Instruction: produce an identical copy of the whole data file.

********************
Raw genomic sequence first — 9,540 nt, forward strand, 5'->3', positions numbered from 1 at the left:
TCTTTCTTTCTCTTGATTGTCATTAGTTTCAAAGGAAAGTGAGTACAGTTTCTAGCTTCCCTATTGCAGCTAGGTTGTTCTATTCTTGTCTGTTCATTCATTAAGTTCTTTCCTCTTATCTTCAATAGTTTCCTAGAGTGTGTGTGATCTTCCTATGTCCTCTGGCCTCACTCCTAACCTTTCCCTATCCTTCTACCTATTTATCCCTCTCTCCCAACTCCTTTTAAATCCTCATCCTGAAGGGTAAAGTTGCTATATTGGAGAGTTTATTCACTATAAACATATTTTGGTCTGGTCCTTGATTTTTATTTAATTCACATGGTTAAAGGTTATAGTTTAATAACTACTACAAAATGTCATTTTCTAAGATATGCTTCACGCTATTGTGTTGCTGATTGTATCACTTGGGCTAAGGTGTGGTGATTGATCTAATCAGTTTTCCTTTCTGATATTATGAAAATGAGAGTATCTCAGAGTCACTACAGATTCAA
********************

Raw genomic sequence first — 9,540 nt, forward strand, 5'->3', positions numbered from 1 at the left:
TCTTTCTTTCTCTTGATTGTCATTAGTTTCAAAGGAAAGTGAGTACAGTTTCTAGCTTCCCTATTGCAGCTAGGTTGTTCTATTCTTGTCTGTTCATTCATTAAGTTCTTTCCTCTTATCTTCAATAGTTTCCTAGAGTGTGTGTGATCTTCCTATGTCCTCTGGCCTCACTCCTAACCTTTCCCTATCCTTCTACCTATTTATCCCTCTCTCCCAACTCCTTTTAAATCCTCATCCTGAAGGGTAAAGTTGCTATATTGGAGAGTTTATTCACTATAAACATATTTTGGTCTGGTCCTTGATTTTTATTTAATTCACATGGTTAAAGGTTATAGTTTAATAACTACTACAAAATGTCATTTTCTAAGATATGCTTCACGCTATTGTGTTGCTGATTGTATCACTTGGGCTAAGGTGTGGTGATTGATCTAATCAGTTTTCCTTTCTGATATTATGAAAATGAGAGTATCTCAGAGTCACTACAGATTCAA